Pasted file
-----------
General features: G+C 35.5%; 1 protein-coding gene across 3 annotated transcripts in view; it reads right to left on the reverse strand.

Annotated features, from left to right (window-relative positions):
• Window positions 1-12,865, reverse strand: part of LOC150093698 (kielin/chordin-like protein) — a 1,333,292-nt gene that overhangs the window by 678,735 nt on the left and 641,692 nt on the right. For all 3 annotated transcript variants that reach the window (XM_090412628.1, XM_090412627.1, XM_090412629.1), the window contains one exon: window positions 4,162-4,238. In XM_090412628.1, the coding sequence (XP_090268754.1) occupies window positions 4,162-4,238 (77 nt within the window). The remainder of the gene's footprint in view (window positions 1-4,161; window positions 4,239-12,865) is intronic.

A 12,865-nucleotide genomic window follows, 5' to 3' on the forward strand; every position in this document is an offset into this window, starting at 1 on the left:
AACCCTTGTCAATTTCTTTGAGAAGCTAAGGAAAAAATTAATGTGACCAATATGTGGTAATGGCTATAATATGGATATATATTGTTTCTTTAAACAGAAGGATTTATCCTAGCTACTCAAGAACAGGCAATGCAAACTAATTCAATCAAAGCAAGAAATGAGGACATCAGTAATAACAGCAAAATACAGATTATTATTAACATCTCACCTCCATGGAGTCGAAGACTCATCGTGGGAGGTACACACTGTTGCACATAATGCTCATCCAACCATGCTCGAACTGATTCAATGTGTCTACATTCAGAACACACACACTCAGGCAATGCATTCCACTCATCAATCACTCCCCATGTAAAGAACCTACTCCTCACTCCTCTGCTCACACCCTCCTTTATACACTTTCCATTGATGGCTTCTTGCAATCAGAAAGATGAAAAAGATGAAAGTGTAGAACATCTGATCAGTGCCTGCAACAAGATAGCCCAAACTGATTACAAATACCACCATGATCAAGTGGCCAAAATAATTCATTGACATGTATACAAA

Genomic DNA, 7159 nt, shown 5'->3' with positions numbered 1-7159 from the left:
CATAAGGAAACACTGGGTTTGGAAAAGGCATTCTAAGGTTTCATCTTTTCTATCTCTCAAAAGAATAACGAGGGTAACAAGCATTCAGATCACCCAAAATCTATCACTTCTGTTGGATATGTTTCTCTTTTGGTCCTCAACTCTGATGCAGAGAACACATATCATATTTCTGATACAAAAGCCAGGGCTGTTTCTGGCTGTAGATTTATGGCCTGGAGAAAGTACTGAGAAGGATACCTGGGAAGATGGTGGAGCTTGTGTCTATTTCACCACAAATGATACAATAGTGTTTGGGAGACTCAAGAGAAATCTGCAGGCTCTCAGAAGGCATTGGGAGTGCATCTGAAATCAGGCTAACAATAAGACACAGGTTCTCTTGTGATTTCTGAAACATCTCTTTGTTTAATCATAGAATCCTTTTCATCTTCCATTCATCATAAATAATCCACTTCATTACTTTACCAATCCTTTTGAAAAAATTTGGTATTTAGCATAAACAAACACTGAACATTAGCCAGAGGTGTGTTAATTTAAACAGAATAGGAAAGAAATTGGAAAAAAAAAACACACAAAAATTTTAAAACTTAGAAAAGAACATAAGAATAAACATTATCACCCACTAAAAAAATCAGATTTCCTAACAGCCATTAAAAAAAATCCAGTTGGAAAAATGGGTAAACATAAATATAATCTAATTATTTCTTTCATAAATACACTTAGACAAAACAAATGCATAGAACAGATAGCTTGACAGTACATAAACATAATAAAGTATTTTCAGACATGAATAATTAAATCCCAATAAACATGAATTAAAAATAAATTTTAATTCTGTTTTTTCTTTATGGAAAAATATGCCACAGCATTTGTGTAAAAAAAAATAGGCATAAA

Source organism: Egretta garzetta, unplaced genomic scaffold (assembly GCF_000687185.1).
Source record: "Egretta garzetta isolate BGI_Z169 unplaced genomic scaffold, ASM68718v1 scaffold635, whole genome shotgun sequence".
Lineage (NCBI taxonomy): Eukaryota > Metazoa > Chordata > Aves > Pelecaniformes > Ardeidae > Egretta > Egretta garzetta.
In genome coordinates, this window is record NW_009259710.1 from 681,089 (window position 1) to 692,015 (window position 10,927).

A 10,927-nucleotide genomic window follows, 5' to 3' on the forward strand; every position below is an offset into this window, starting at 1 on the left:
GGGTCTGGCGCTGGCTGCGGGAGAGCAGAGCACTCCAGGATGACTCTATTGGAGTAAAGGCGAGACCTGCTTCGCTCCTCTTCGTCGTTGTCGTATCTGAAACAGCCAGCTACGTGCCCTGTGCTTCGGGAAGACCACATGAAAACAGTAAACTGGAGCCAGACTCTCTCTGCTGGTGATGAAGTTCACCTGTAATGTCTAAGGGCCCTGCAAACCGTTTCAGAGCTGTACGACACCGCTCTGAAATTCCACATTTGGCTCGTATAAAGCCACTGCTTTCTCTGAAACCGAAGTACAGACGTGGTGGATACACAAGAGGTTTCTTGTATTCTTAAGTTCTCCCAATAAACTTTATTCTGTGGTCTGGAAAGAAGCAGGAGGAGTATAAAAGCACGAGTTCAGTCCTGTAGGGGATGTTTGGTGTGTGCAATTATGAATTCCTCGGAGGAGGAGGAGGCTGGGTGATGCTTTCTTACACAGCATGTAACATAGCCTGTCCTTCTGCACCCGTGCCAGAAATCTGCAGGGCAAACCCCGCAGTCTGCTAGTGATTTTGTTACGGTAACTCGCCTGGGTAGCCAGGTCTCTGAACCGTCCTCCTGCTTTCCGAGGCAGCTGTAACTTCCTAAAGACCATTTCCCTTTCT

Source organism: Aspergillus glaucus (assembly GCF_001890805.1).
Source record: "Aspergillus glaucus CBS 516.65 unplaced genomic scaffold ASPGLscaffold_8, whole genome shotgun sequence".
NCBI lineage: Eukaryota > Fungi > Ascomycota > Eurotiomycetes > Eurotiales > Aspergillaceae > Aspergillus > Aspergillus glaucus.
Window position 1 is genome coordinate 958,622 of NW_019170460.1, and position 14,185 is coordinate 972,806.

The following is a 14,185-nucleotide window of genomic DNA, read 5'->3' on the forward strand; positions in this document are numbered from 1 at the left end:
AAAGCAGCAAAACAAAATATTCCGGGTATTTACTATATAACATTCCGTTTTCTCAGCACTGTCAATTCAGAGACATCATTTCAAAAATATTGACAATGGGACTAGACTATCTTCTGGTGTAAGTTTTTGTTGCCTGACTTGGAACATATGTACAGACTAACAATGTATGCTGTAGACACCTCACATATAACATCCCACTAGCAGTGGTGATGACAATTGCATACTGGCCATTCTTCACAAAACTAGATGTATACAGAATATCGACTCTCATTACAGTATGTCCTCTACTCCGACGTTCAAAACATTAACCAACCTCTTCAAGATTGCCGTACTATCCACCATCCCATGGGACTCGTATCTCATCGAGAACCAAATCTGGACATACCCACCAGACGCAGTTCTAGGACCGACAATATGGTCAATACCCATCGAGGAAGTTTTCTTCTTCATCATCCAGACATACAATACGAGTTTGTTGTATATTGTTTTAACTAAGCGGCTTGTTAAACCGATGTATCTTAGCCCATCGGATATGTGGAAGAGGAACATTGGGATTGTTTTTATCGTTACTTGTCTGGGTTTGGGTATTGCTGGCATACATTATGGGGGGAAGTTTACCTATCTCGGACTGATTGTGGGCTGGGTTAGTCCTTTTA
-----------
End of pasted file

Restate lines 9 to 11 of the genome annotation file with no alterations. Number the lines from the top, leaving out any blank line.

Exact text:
Source record: "Egretta garzetta isolate BGI_Z169 unplaced genomic scaffold, ASM68718v1 scaffold635, whole genome shotgun sequence".
Lineage (NCBI taxonomy): Eukaryota > Metazoa > Chordata > Aves > Pelecaniformes > Ardeidae > Egretta > Egretta garzetta.
In genome coordinates, this window is record NW_009259710.1 from 681,089 (window position 1) to 692,015 (window position 10,927).